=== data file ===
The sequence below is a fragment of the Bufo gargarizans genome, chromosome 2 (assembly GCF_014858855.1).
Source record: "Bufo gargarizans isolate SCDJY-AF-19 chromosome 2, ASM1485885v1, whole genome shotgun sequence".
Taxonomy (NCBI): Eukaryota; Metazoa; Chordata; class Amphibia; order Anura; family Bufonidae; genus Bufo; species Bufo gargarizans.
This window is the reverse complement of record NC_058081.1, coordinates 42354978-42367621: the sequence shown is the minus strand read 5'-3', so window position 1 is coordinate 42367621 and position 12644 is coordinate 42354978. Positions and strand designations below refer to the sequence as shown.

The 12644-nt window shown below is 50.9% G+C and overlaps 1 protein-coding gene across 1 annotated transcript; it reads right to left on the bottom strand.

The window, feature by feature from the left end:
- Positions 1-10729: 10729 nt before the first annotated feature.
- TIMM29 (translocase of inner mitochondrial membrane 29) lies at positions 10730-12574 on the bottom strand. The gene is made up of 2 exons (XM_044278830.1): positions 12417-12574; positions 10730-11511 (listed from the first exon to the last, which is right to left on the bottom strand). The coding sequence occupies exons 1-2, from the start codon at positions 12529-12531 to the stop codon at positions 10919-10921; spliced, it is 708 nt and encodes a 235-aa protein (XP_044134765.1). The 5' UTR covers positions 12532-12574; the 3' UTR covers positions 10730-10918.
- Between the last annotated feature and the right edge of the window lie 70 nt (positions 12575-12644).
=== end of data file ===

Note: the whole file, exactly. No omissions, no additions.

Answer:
The sequence below is a fragment of the Bufo gargarizans genome, chromosome 2 (assembly GCF_014858855.1).
Source record: "Bufo gargarizans isolate SCDJY-AF-19 chromosome 2, ASM1485885v1, whole genome shotgun sequence".
Taxonomy (NCBI): Eukaryota; Metazoa; Chordata; class Amphibia; order Anura; family Bufonidae; genus Bufo; species Bufo gargarizans.
This window is the reverse complement of record NC_058081.1, coordinates 42354978-42367621: the sequence shown is the minus strand read 5'-3', so window position 1 is coordinate 42367621 and position 12644 is coordinate 42354978. Positions and strand designations below refer to the sequence as shown.

The 12644-nt window shown below is 50.9% G+C and overlaps 1 protein-coding gene across 1 annotated transcript; it reads right to left on the bottom strand.

The window, feature by feature from the left end:
- Positions 1-10729: 10729 nt before the first annotated feature.
- TIMM29 (translocase of inner mitochondrial membrane 29) lies at positions 10730-12574 on the bottom strand. The gene is made up of 2 exons (XM_044278830.1): positions 12417-12574; positions 10730-11511 (listed from the first exon to the last, which is right to left on the bottom strand). The coding sequence occupies exons 1-2, from the start codon at positions 12529-12531 to the stop codon at positions 10919-10921; spliced, it is 708 nt and encodes a 235-aa protein (XP_044134765.1). The 5' UTR covers positions 12532-12574; the 3' UTR covers positions 10730-10918.
- Between the last annotated feature and the right edge of the window lie 70 nt (positions 12575-12644).